November 27, 2018

House Republicans Release Tax Package, NY Advocates Call for Reforming Rent Regulation Laws   

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  • Last night House Ways and Means Committee Chairman Kevin Brady (R-TX) released tax legislation that would renew expired tax provisions, make technical fixes to last year's Tax Cuts and Jobs Act, provide incentives for retirement savings, and offer tax relief for natural disaster victims. The tax package also includes a relevant reference to the Low Income Housing Tax Credit (Housing Credit) that clarifies the exemption for veterans from the Housing Credit general public use rule and aligns the multifamily Housing Bond program’s general public use requirement with the Housing Credit’s general public use requirement. The legislative outlook of this opening bid from House Republicans is unclear — there is limited legislative time remaining and Congress will likely prioritize finalizing fiscal year (FY) 2019 appropriations before the current continuing resolution funding many government functions expires on December 7. (Reuters, November 26) Stay tuned to our blog for more information about the outlook for this proposed tax bill.
     
  • In an op-ed, Enterprise’s Vice President and New York Market Leader Jude Kende, the New York State Association for Affordable Housing‘s Jolie Milstein, and the Legal Aid Society‘s Judith Goldiner, urge New York Legislators to adopt specific rent regulation reforms before the state’s rent stabilization laws expire in June 2019. These reforms are: 1) ending the high-rent vacancy decontrol, which allows landlords to take apartments out of rent stabilization after they reach the threshold of $2,733 per month, 2) restoring protections for tenants receiving preferential rent, and 3) reforming the vacancy allowance, which enables landlords to hike rents by 20 percent every time a tenant leaves, and other rent increase mechanisms. The authors point out that the state cannot afford to lose more apartments within reach of low- and moderate-income families, noting that about a third of New York’s 2.5 million rent-stabilized tenants already pay more than half their income in rent. (New York Daily News, November 26)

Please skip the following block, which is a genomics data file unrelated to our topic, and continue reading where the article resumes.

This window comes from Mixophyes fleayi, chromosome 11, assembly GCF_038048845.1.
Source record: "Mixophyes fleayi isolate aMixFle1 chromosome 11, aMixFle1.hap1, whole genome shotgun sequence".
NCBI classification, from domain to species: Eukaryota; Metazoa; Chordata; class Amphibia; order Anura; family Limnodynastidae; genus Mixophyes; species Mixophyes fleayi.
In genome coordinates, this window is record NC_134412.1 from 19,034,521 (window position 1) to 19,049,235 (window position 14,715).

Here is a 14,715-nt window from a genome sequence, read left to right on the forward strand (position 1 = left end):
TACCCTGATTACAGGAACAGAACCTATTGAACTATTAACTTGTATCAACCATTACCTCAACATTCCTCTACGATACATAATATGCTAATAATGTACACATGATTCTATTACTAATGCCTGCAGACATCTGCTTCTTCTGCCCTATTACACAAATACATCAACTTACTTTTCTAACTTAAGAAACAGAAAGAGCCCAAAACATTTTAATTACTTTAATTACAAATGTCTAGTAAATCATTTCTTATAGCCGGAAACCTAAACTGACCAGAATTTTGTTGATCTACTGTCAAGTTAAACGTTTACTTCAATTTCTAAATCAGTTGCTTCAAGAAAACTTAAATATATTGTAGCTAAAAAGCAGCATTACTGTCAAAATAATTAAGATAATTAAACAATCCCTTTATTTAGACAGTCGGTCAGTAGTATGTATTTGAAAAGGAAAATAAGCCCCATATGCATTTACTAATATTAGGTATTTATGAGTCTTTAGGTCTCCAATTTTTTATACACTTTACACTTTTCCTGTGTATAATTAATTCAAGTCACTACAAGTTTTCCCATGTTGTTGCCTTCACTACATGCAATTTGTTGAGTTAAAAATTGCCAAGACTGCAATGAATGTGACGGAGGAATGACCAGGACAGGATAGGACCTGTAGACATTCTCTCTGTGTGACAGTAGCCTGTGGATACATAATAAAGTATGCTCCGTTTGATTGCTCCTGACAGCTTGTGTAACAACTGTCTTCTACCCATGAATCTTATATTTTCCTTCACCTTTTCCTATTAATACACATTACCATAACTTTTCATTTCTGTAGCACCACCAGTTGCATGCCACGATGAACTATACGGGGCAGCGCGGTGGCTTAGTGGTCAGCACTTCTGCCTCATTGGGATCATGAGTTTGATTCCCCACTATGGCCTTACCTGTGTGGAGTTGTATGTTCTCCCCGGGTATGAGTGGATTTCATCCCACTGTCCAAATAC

• The federal government’s Fourth National Climate Assessment finds that climate change will hit low-income communities the hardest. The report points out that existing inequalities, such as higher rates of health conditions and larger exposure to pollution and environmental hazards, will be exacerbated due to climate change. It also notes that low-income populations generally have less access to information, resources, institutions, and other factors that could help them prepare for and avoid the health risks of climate change, leaving them especially vulnerable. Finally, the report calls for government officials to engage with low-income communities when planning and developing solutions for climate change challenges. (CNBC, November 26)
     
  • An article in PoliticoPro notes that lawmakers will have to agree on a plan to extend the National Flood Insurance Program before it expires this Friday, November 30. It points out that options under discussion in the House include extending the current program for a week to buy time for attaching longer extension to either the appropriations legislation or continuing resolution that must be passed by December 7 to avoid a government shutdown. Another option under discussion in the Senate is to reauthorize the program through May 31, just before the start of the hurricane season. This issue is expected to be taken up next year by Rep. Maxine Waters (D-CA), the likely chairwoman of the Financial Services panel and who has played a leading role in past flood insurance legislation, including the 2012 reauthorization and a 2014 law that delayed premium increases. (PoliticoPro, November 26) 

Upcoming Webinar

  • On Thursday, December 6, Enterprise will hold a webinar to discuss ways to include creative placemaking in development timelines and budgets. This webinar, which will break down the budgets of creative placemaking projects to explore how arts and culture were paid for and phased, will feature Mark Matel, program director of the Rose Fellowship at Enterprise Community Partners, and Annie Ledbury, architect and creative placemaking manager at the East Bay Asian Local Development Corporation. Register here for the webinar

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